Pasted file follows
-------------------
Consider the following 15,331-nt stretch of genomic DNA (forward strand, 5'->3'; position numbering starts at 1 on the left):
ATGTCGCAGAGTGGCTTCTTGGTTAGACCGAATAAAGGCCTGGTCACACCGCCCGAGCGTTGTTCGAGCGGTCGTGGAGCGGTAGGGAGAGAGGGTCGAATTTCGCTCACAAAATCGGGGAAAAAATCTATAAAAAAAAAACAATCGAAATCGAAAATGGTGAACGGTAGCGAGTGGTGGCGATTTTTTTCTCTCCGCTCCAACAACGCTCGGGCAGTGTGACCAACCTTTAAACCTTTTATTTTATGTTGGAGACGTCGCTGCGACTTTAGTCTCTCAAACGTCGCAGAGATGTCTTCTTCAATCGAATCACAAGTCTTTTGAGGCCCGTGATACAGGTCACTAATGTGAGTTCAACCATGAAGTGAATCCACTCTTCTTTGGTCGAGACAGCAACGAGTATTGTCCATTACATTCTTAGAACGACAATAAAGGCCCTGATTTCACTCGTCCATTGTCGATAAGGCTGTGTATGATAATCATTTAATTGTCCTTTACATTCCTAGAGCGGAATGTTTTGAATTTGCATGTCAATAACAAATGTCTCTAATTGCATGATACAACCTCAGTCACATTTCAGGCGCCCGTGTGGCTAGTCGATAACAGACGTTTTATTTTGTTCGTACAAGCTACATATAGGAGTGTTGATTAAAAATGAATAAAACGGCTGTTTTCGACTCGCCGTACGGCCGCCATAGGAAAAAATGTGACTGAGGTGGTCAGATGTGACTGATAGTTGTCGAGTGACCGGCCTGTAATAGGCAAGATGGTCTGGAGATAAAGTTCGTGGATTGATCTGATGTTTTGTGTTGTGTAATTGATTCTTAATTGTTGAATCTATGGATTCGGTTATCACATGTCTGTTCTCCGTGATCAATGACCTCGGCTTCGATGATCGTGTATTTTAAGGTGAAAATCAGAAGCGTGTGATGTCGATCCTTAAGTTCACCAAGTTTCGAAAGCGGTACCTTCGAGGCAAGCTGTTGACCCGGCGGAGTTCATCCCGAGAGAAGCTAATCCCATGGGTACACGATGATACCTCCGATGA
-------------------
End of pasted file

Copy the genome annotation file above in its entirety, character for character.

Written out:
Consider the following 15,331-nt stretch of genomic DNA (forward strand, 5'->3'; position numbering starts at 1 on the left):
ATGTCGCAGAGTGGCTTCTTGGTTAGACCGAATAAAGGCCTGGTCACACCGCCCGAGCGTTGTTCGAGCGGTCGTGGAGCGGTAGGGAGAGAGGGTCGAATTTCGCTCACAAAATCGGGGAAAAAATCTATAAAAAAAAAACAATCGAAATCGAAAATGGTGAACGGTAGCGAGTGGTGGCGATTTTTTTCTCTCCGCTCCAACAACGCTCGGGCAGTGTGACCAACCTTTAAACCTTTTATTTTATGTTGGAGACGTCGCTGCGACTTTAGTCTCTCAAACGTCGCAGAGATGTCTTCTTCAATCGAATCACAAGTCTTTTGAGGCCCGTGATACAGGTCACTAATGTGAGTTCAACCATGAAGTGAATCCACTCTTCTTTGGTCGAGACAGCAACGAGTATTGTCCATTACATTCTTAGAACGACAATAAAGGCCCTGATTTCACTCGTCCATTGTCGATAAGGCTGTGTATGATAATCATTTAATTGTCCTTTACATTCCTAGAGCGGAATGTTTTGAATTTGCATGTCAATAACAAATGTCTCTAATTGCATGATACAACCTCAGTCACATTTCAGGCGCCCGTGTGGCTAGTCGATAACAGACGTTTTATTTTGTTCGTACAAGCTACATATAGGAGTGTTGATTAAAAATGAATAAAACGGCTGTTTTCGACTCGCCGTACGGCCGCCATAGGAAAAAATGTGACTGAGGTGGTCAGATGTGACTGATAGTTGTCGAGTGACCGGCCTGTAATAGGCAAGATGGTCTGGAGATAAAGTTCGTGGATTGATCTGATGTTTTGTGTTGTGTAATTGATTCTTAATTGTTGAATCTATGGATTCGGTTATCACATGTCTGTTCTCCGTGATCAATGACCTCGGCTTCGATGATCGTGTATTTTAAGGTGAAAATCAGAAGCGTGTGATGTCGATCCTTAAGTTCACCAAGTTTCGAAAGCGGTACCTTCGAGGCAAGCTGTTGACCCGGCGGAGTTCATCCCGAGAGAAGCTAATCCCATGGGTACACGATGATACCTCCGATGA